Observational diagnosis of cloud phase in the winter Antarctic atmosphere for parameterizations in climate models
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- Choi, YS., Ho, CH., Kim, SW. et al. Adv. Atmos. Sci. (2010) 27: 1233. doi:10.1007/s00376-010-9175-3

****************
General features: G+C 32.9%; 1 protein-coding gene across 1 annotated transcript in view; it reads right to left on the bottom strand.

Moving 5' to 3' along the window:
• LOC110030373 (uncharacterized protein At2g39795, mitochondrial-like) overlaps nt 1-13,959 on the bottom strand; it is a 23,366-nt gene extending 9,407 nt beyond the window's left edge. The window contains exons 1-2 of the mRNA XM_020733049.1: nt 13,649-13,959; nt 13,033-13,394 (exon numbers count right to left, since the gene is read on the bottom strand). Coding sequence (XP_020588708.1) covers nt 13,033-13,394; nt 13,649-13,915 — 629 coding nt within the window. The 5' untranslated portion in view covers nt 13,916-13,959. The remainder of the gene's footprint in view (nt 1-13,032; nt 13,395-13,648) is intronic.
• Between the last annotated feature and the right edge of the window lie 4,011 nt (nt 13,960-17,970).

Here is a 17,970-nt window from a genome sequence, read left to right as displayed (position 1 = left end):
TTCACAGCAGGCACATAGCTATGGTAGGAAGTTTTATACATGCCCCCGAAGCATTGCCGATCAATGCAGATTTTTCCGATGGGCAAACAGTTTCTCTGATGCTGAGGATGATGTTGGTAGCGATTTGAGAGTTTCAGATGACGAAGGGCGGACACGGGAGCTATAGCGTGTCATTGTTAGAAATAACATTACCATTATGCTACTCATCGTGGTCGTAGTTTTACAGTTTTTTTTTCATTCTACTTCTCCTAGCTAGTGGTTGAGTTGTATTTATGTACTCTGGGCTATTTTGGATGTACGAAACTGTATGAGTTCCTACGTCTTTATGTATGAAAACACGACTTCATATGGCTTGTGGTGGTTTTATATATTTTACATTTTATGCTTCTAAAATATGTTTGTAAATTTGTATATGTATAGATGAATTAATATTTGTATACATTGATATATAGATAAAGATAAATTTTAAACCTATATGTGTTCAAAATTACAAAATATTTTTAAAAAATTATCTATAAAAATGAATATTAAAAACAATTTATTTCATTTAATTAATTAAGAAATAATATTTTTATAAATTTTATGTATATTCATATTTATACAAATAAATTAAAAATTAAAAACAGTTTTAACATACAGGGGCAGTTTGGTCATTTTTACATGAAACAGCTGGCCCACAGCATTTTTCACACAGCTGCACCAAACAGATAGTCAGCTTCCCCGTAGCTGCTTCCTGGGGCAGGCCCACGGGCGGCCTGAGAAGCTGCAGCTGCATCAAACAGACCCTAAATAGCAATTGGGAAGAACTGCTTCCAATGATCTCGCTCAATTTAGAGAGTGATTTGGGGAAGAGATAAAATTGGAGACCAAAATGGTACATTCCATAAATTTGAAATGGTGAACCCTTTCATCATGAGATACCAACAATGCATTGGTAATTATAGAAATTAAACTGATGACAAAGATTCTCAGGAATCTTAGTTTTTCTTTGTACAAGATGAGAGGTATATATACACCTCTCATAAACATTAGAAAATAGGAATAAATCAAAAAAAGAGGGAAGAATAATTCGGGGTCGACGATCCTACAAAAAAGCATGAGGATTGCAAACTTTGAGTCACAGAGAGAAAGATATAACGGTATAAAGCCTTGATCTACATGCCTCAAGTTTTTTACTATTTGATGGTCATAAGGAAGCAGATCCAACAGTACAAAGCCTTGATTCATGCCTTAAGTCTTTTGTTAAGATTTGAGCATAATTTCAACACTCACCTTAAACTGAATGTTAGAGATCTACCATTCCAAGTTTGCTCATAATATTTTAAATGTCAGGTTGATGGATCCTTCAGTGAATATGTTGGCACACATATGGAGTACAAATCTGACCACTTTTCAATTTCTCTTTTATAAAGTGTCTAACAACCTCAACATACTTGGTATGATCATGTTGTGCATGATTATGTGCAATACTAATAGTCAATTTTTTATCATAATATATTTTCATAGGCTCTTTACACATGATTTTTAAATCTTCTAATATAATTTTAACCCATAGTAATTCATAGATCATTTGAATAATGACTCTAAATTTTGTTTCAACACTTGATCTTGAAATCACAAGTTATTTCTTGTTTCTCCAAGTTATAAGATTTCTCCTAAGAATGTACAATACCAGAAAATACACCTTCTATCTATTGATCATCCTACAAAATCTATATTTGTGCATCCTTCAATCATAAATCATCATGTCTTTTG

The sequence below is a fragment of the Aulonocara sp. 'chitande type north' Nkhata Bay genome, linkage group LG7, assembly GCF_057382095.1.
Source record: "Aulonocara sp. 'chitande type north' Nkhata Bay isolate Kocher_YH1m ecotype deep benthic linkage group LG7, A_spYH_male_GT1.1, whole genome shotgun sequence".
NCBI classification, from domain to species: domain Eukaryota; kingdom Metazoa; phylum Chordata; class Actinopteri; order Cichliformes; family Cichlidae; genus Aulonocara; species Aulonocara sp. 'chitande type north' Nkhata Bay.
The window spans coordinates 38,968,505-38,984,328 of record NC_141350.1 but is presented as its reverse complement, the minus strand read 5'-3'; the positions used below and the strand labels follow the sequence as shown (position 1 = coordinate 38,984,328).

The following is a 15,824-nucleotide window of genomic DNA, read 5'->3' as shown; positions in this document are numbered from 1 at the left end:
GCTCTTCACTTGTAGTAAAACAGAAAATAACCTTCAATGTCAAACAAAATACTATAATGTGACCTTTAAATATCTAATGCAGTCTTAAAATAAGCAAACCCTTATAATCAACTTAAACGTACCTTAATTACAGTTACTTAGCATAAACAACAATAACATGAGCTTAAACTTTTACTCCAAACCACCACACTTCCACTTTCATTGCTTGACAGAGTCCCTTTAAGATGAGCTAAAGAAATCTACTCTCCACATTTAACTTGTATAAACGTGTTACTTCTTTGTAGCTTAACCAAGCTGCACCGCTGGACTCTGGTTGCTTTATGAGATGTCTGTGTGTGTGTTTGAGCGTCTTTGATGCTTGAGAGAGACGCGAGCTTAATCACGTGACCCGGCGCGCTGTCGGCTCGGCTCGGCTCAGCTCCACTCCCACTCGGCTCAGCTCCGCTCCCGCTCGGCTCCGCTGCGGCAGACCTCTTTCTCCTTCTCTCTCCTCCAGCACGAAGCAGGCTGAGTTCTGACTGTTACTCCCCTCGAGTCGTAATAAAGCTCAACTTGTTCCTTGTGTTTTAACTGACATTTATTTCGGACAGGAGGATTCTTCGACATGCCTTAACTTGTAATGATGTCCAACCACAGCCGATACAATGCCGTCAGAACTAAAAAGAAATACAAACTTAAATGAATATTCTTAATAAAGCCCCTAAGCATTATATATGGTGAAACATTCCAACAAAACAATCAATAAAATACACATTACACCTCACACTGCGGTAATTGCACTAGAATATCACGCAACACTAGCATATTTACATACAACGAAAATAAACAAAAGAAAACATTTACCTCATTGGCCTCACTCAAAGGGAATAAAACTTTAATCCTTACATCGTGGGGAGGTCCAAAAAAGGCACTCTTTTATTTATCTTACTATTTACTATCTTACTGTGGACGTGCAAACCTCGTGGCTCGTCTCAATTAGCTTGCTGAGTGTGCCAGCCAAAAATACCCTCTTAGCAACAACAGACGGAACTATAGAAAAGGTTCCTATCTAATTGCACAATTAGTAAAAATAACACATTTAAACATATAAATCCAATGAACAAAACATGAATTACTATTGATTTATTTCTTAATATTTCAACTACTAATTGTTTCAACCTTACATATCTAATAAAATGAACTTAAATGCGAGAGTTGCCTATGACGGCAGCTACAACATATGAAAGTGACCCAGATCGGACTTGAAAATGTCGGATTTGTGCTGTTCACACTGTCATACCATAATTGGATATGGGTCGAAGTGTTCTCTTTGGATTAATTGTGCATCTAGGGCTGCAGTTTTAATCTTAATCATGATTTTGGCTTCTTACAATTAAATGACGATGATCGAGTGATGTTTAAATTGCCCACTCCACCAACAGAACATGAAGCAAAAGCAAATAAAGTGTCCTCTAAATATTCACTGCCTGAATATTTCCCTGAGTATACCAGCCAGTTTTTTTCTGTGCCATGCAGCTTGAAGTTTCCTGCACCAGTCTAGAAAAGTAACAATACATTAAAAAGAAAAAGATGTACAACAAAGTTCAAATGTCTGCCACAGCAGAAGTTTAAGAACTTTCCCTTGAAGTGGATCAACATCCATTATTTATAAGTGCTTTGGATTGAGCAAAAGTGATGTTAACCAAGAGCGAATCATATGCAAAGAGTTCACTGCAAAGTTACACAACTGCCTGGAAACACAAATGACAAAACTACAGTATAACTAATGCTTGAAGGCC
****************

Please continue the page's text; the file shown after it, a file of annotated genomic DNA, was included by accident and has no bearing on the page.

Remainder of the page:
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The cloud phase composition of cold clouds in the Antarctic atmosphere is explored using data from the Moderate Resolution Imaging Spectroradiometer (MODIS) and Cloud-Aerosol Lidar with Orthogonal Polarization (CALIOP) instruments for the period 2000–2006. We used the averaged fraction of liquid-phase clouds out of the total cloud amount at the cloud tops since the value is comparable in the two measurements. MODIS data for the winter months (June, July, and August) reveal liquid cloud fraction out of the total cloud amount significantly decreases with decreasing cloud-top temperature below 0°C. In addition, the CALIOP vertical profiles show that below the ice clouds, low-lying liquid clouds are distributed over ∼20% of the area. With increasing latitude, the liquid cloud fraction decreases as a function of the local temperature. The MODIS-observed relation between the cloud-top liquid fraction and cloud-top temperature is then applied to evaluate the cloud phase parameterization in climate models, in which condensed cloud water is repartitioned between liquid water and ice on the basis of the grid point temperature. It is found that models assuming overly high cut-offs (≫ −40°C) for the separation of ice clouds from mixed-phase clouds may significantly underestimate the liquid cloud fraction in the winter Antarctic atmosphere. Correction of the bias in the liquid cloud fraction would serve to reduce the large uncertainty in cloud radiative effects.